Sweatpants General on Changing a Football Team's Culture

From the Basement Recliner of the Sweatpants General:

By Koopdog, Commander of HHB Ground Forces, South Pierce/Lewis Counties


"As you know, you go to war with the Army you have. They're not the Army you might want or wish to have at a later time."

-        Secretary of Defense Donald Rumsfeld, 8 Dec, 2005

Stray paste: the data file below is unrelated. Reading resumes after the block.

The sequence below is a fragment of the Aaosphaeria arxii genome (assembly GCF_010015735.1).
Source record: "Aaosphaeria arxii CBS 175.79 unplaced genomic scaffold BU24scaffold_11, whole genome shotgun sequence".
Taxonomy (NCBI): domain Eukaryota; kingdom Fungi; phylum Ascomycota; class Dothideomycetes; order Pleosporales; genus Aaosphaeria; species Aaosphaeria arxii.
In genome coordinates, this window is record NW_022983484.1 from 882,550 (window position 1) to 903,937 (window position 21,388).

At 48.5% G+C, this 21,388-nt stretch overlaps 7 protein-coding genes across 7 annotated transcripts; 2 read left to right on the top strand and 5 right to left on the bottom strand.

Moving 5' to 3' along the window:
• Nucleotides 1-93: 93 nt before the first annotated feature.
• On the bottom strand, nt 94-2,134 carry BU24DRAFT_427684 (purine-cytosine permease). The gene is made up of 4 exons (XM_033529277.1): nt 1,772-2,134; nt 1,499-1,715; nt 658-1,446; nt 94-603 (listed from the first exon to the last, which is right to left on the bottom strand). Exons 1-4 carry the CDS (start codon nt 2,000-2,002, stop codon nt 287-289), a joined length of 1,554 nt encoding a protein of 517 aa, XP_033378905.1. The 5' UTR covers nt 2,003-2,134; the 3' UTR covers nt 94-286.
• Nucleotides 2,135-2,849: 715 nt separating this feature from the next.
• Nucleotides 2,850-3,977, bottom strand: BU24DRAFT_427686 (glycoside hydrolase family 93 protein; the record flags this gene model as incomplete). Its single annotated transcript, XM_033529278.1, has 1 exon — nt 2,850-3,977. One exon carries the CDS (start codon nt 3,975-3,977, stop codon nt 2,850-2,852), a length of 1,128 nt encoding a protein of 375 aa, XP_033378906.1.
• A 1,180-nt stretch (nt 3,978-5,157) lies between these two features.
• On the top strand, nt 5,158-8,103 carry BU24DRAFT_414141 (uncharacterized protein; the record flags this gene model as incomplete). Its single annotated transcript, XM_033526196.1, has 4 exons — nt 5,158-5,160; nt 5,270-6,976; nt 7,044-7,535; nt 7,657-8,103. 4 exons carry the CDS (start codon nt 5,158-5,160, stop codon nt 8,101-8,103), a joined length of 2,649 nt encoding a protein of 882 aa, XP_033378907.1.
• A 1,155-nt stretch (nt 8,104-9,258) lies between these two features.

When the former Secretary of Defense uttered these words during the height of the Iraq/Afghanistan wars, he was speaking on the issues that faced the leaders of an Army at war in multiple theaters while simultaneously undertaking an unprecedented transformation.   In my nearly two and half decades of training and leading Soldiers, I never once inherited a perfect situation, nor led a unit that I would have judged 100% prepared to undertake a deployment or large scale mission.  To prepare any large organization for change and success requires Herculean effort, consistency, reliance on key subordinates, and above all, building a culture that breeds success.  Now, I’m not saying I’m like Chris Petersen, so don’t be a twister.  But by any measure of leadership that I am familiar with, Coach Petersen’s historical record and early tenure at Washington shows he is a leader of amazing prescience, knowledge, and tenacity.  The first and most important step in his formula for success is culture change.